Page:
Almost every country teaches and speaks some form of English in the school systems, and most of the larger, more developed countries have Private English Immersion schools.

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answers from Amarillo on

thanks to the internet I lost my response.

Time to get things in order, order the passports and go! This is a new position of responsibility for your husband and an opportunity for the rest of the family to live abroad. Look at it as an adventure of a lifetime as so many people would love to live somewhere other than here. You will get to see first hand what people think of America (the good/bad of it all) and you will be able to change their perception.

Know that there is culture shock in the way that things are done. You will find your way and fit it. Get to know the other wives from work and meet the locals. Sometimes the locals are the best friends you will ever have in life. Always be receptive and flexible in your experiences with people and learn from them. Know that the laws of the country also govern you so you will need to know and abide by them -- no Ugly American antics.

Get a notebook and journal your travel time and experiences. Take your camera or photo and make memories. This is a chapter in your life and it is for x amount of years and make the best of the expereince.

I have lived in Canada (Quebec) and Germany. The languages are very different but you adapt.

Congrats on your upcoming baby, your move and your experiences of living outside of America.

The other S.

PS It will be what you make it good or bad -- go for the good. Your children will enjoy exploring all of the history and cultural of the area and so will you.

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answers from Salt Lake City on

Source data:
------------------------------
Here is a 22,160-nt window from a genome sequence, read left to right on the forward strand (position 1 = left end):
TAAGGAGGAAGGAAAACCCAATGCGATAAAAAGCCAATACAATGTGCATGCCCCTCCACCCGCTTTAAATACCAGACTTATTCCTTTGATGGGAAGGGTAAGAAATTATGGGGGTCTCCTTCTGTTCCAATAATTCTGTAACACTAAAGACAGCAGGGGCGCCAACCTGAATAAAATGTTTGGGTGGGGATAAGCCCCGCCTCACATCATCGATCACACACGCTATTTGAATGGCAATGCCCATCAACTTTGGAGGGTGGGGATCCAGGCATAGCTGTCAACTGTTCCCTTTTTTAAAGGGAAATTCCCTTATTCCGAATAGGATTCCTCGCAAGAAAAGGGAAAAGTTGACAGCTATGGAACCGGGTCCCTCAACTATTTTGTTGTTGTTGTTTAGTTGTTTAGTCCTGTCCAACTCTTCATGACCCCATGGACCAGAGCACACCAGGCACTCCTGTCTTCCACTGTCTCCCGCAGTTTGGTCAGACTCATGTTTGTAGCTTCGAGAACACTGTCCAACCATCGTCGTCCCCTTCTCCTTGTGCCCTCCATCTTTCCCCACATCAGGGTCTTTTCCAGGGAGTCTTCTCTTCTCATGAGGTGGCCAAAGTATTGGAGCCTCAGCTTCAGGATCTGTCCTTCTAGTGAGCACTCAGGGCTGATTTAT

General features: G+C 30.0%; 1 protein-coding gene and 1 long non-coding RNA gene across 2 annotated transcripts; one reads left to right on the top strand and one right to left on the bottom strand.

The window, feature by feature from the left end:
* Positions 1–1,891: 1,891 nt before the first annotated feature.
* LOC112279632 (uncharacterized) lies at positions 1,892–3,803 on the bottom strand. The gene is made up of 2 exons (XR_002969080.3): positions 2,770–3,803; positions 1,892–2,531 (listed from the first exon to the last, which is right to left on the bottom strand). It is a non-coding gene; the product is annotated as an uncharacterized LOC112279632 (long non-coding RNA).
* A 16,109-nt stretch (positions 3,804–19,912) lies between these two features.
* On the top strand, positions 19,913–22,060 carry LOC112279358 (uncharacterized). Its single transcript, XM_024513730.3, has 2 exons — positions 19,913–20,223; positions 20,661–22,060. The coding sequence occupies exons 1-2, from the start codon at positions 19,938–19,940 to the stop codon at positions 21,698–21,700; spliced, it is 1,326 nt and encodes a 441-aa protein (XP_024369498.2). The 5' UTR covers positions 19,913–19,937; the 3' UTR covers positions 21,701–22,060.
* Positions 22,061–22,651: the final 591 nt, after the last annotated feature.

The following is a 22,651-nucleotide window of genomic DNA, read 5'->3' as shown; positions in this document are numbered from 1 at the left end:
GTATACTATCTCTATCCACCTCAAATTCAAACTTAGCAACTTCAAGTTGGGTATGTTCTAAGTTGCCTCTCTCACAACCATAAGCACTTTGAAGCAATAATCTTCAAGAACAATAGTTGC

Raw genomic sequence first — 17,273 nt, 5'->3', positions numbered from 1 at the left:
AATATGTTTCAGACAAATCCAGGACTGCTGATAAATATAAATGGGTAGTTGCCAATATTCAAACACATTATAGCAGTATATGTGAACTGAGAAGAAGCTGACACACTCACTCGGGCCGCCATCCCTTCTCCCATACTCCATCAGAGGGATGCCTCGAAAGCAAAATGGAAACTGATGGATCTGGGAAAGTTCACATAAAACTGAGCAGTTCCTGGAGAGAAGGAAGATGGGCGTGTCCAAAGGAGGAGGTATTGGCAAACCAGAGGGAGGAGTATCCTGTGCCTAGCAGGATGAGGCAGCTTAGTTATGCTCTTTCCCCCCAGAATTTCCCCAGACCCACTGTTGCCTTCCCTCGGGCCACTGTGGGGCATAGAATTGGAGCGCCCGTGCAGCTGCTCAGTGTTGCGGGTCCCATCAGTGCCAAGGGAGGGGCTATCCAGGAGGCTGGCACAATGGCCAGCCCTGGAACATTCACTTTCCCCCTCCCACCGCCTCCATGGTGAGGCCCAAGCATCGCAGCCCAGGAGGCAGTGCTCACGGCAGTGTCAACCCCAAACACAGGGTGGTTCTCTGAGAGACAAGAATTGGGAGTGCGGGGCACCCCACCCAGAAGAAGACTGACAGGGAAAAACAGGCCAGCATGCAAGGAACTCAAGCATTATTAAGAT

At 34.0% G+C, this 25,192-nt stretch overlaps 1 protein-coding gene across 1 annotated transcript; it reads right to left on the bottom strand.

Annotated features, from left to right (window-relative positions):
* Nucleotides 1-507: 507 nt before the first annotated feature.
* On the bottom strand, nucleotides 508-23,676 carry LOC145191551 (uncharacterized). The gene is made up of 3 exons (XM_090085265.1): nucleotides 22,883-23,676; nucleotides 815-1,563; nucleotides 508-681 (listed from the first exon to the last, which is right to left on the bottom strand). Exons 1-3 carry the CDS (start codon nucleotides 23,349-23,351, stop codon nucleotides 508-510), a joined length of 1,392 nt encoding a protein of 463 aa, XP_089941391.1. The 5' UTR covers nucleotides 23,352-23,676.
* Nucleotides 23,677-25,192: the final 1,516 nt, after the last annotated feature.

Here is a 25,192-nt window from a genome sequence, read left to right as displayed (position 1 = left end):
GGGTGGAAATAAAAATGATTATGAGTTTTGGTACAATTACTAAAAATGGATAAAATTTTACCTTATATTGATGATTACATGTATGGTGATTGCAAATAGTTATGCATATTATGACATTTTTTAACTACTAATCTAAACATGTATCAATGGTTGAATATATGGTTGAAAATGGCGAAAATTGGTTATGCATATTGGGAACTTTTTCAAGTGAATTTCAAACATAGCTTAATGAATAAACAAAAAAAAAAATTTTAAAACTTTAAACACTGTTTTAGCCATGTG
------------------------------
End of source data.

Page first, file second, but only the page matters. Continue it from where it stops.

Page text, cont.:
GO! Yes, adjusting to a radically different climate and country will be challenging. But your children (and you) will learn SO much! As for managing logistics with 3 kids and a hubby who is gone long hours - I've only visited there, but have had several friends who have lived in Singapore, and here's what I know:

1. Housing is expensive. Depending on how much housing $$ comes with the job, you might be in an apartment. But apartment living is the norm in Singapore, and can be very comfortable. And since nearly everyone does it, apartment buildings tend to be much more family-friendly than they are in the U.S.

2. Domestic help is (or at least, was 10 years ago) dirt cheap. My friends who have lived there on middle class $$ have managed to hire both housecleaning and childcare help.

3. Private vehicles are expensive. Public transportation is plentiful, efficient, and reasonable.

4. There is an extensive international community there. There are lots of Western expats. A key to not feeling isolated is to tap into that community as quickly as possible. Join a community rec center or church, since you are homeschooling and won't have school connections. Perhaps there is an expat homeschooling group? The permanent population is an interesting mix of ethnic Chinese, Malay, Indian, and some Europeans. English and Chinese are the dominant languages.